In a country that’s blessed with an abundance of almost every food possible, waste remains a complex and troubling issue. Each year, the United States discards 133 billion lbs — or more than $161 billion worth — of food. That’s nearly one-third of the available food supply. One part of the problem involves label confusion, specifically about the date in which food should be used.
“The prevailing wisdom of ‘if in doubt, throw it out’ is resulting in tremendous food waste,” according to a recent report by the Grocery Manufacturers Association (G.M.A.).
Initially, the G.M.A. and the Food Marketing Institute gathered leading food manufacturers and retailers to address the problem and recommended in February 2017 to narrow down or voluntary standardizing date labeling to “Best If Used By” and “Use By.” Basically, “Best If Used By” indicates items may not taste or perform as expected but can still be consumed. “Use By” applies to perishable foods that should be consumed by the date on the package or then discarded.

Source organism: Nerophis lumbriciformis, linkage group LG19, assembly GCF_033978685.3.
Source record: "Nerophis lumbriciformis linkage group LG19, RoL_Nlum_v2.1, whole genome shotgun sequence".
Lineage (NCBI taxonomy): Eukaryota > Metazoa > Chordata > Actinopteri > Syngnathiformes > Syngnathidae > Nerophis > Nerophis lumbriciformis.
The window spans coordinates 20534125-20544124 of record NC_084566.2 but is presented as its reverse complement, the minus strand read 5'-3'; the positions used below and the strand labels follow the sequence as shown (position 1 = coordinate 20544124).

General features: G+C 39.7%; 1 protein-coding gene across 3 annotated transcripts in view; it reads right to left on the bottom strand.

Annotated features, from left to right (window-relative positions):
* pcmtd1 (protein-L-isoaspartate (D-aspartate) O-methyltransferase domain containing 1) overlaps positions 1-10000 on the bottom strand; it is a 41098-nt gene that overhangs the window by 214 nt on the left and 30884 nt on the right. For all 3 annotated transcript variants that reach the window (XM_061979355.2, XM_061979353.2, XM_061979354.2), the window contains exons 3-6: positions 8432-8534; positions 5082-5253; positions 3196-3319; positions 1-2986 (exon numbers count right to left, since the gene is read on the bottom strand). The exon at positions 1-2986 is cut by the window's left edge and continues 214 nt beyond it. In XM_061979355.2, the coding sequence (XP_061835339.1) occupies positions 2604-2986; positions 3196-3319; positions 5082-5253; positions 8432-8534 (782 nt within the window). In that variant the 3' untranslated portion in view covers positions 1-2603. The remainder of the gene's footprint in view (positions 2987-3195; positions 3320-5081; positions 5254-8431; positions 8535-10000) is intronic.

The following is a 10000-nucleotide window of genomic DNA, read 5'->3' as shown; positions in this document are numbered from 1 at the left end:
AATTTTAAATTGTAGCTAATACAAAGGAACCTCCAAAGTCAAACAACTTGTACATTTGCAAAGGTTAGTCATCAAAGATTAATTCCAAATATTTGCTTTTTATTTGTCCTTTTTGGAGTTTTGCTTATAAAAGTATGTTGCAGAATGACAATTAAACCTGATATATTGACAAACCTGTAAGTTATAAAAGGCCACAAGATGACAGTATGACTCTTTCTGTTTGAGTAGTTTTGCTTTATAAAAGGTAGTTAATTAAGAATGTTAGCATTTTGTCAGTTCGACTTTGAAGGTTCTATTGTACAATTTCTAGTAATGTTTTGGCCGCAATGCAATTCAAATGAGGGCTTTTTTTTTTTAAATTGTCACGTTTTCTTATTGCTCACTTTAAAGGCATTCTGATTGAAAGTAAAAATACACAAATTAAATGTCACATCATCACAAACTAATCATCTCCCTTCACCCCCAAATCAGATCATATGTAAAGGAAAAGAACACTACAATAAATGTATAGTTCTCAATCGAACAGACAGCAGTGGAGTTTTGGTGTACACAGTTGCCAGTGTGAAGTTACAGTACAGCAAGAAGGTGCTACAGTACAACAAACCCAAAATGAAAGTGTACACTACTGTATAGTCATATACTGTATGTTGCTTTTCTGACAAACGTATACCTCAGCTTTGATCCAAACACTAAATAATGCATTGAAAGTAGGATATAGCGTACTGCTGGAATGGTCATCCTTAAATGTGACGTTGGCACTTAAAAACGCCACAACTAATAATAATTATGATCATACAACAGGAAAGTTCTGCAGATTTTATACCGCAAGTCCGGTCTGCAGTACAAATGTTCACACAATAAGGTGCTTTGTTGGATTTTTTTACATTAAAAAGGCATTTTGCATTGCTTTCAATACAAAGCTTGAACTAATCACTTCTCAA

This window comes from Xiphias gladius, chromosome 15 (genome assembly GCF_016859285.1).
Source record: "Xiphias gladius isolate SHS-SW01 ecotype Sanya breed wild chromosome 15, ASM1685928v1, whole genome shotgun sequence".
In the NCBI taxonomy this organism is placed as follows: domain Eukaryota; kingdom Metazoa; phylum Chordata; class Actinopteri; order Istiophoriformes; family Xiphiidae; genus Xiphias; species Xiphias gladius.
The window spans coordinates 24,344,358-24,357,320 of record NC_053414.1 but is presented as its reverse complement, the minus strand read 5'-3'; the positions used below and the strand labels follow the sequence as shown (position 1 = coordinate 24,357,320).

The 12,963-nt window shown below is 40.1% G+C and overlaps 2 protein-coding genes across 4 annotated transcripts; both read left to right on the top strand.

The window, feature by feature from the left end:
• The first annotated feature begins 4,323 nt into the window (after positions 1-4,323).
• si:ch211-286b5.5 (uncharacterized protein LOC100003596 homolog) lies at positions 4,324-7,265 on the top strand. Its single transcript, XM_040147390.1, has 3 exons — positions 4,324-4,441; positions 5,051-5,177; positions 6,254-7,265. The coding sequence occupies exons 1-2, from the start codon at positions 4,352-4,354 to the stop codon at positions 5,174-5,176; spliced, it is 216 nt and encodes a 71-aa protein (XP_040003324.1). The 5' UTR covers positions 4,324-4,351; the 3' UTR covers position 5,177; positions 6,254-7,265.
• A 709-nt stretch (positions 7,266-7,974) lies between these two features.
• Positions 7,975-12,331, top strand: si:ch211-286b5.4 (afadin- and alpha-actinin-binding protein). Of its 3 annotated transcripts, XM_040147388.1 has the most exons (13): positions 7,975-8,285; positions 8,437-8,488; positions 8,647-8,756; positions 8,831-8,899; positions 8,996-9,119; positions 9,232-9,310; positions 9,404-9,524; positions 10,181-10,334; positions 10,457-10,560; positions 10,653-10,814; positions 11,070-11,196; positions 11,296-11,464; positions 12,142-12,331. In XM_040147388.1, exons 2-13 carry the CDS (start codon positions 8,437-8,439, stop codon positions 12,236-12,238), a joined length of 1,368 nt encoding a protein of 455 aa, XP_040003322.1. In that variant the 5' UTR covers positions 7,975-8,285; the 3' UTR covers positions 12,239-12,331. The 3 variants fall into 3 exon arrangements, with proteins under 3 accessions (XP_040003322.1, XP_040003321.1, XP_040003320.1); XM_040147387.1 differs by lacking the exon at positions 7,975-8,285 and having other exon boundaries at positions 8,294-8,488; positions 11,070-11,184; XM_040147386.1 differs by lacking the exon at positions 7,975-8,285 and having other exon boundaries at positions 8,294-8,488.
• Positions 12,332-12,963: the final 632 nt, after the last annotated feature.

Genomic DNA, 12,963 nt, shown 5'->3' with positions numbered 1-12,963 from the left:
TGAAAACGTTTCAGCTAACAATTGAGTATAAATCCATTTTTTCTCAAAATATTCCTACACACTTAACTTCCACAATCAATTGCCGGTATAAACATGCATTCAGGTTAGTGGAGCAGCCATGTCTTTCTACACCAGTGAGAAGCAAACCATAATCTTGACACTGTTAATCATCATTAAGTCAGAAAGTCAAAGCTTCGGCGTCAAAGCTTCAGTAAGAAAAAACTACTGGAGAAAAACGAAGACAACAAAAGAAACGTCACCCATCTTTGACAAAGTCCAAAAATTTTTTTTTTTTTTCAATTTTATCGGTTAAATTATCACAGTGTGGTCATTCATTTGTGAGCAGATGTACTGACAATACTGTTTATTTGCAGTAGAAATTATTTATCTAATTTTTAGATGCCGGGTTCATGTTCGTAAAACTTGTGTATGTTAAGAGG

Since the initiative began, 87% of products have adopted the streamlined phrases, according to a G.M.A. December 2018 survey. The association projected a 98% adoption rate by the end of 2019, and it expected complete adoption by January 2020 in conjunction with the expected F.D.A. Nutrition Facts label updates. The G.M.A. noted that voluntarily standardizing the two date labels may not only reduce consumer confusion about when to toss out food, but also allow the food industry — not the government — to address this labeling.
The G.M.A. called standardized terms a proactive common-sense solution.
“They had a quick effect and promise to have a lasting impact,” the report concluded. It’s a good first start to a big issue.